Business Irish

Monday 16 September 2019

Tributes pour in for the man who 'transformed the skies of Europe'

A memorial service for Tony Ryan, who died yesterday, will be held in the coming weeks
A memorial service for Tony Ryan, who died yesterday, will be held in the coming weeks

ONE of Ireland greatest business leaders, Dr Tony Ryan, passed away yesterday after a long illness.

Dr Ryan (71) was not only one of the most successful Irish businessmen but was regarded as an inspiration for a generation of Irish business leaders, some of whom he personally mentored.

The son of a train driver, Dr Ryan went on to become an executive with Aer Lingus. He secured his legacy in 1975 when, having spotted a gap in the market for leased aircraft, he founded Guinness Peat Aviation (GPA).

The company went onto become the largest aircraft leasing firm in the world and by the early Nineties was valued at more than $4bn (€2.8bn).

Most people, however, will remember him as the founder of Ryanair, which he began in 1985 with a 15-seater aircraft flying between Waterford and Gatwick. Ryanair went on to revolutionise air travel across Europe, bringing low-cost travel to a generation of people who previously could not afford to fly.

Dr Ryan passed away at 3.00pm yesterday at his home at Lyons Demesne, Celbridge, Co Kildare.

In a statement his family said: "Our beloved Tony bore his illness with determined strength of character and great courage. We are thankful to the many medical and nursing professionals for their wonderful care and kindness in hospitals in Ireland and the United States.

"We are proud of Tony's many achievements, of his spirit of entrepreneurship which created enterprise and opportunity for many people in this country and abroad and, most especially, we are proud to have been his loving and loved family."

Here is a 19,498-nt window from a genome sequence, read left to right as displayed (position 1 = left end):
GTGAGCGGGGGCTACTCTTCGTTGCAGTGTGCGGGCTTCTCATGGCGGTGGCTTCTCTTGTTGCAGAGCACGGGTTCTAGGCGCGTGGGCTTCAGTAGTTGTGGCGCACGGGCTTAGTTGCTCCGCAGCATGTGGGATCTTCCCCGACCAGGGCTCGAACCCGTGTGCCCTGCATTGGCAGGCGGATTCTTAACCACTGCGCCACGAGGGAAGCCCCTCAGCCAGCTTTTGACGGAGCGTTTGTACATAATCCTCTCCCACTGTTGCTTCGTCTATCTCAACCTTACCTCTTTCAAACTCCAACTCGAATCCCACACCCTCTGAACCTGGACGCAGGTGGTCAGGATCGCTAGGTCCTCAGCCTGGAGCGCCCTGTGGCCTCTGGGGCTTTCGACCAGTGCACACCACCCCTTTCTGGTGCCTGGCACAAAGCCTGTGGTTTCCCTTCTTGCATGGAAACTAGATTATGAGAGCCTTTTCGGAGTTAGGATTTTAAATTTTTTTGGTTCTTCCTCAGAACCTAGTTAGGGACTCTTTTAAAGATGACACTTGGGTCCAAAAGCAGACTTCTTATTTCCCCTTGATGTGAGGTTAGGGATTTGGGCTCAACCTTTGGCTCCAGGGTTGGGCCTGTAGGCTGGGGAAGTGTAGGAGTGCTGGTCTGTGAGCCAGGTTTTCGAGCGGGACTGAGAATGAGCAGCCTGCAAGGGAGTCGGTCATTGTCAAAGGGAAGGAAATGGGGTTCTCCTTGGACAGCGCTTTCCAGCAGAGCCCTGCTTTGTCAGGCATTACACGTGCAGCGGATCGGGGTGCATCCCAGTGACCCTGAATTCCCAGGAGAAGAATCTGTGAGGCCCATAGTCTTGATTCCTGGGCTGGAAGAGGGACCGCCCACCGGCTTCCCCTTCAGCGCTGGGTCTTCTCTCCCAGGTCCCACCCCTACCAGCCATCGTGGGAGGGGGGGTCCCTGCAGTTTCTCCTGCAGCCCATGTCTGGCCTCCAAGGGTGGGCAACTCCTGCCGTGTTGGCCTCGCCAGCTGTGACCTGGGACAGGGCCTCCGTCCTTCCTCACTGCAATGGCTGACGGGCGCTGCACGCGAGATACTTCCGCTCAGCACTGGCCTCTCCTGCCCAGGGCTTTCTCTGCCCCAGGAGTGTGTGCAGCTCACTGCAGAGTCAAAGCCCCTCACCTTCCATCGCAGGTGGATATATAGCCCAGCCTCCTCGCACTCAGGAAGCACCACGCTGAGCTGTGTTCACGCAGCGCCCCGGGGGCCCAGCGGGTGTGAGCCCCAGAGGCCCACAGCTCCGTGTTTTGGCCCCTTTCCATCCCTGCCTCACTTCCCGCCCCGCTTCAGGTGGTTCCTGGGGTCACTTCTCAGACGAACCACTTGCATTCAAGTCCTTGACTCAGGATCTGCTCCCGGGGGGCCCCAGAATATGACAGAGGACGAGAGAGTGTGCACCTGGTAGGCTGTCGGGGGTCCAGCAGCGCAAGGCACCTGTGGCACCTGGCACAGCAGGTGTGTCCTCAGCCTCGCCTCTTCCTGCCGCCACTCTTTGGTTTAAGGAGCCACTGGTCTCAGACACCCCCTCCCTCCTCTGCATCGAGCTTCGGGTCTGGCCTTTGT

The tributes to Dr Ryan were led by Taoiseach Bertie Ahern. He said: " Dr. Ryan's contribution to the development of aviation in Ireland and indeed globally is immense. His vision in recognising the potential of aircraft leasing to transform the global aviation market was remarkable.

"The establishment of Ryanair and its subsequent rise to become one of the leading carriers in Europe is one of the greatest Irish economic success stories and will be rightly regarded as perhaps his greatest legacy."

Michael O'Leary, who Dr Ryan appointed as chief executive of the airline which bore his name, was also among those who paid tribute.

He said: "Tony Ryan was one of the greatest Irishmen of the 20th Century. His many achievements in business, education, sport, the arts and heritage preservation leave an astonishing legacy to an extraordinary man.


David Bonderman, the Ryanair chairman said: "It has been a pleasure and a privilege both to know and work with Tony Ryan. Whether it was airline investments in Asia, vineyards in Europe or bloodstock in the US, he brought a tremendous sense of style, charm and good humour to his business and personal relationships."

Sir Anthony O'Reilly, the chief executive of Independent News & Media, was also among those who paid tribute yesterday. He said: "Tony Ryan was a true pioneer. He was immensely hard-working, talented, witty and at times, a hard task master.

"He changed the skies of Europe, not just for the Irish, but indeed for all Europeans. That will be his epitaph. It could not be more appropriate."

Aer Lingus last night paid tribute to Dr Ryan, who began his career with the company.

Expressing his condolences to the family, chief executive Dermot Mannion said: "Dr Ryan was a pioneer in global aviation whose vision and tenacity fuelled an awakening in Irish aviation which has had profound and positive impact for the country and its citizens.

Dr Ryan's funeral service and burial, at Lyons Demesne, will be for family only. A memorial service will be held in the coming weeks to celebrate his life.

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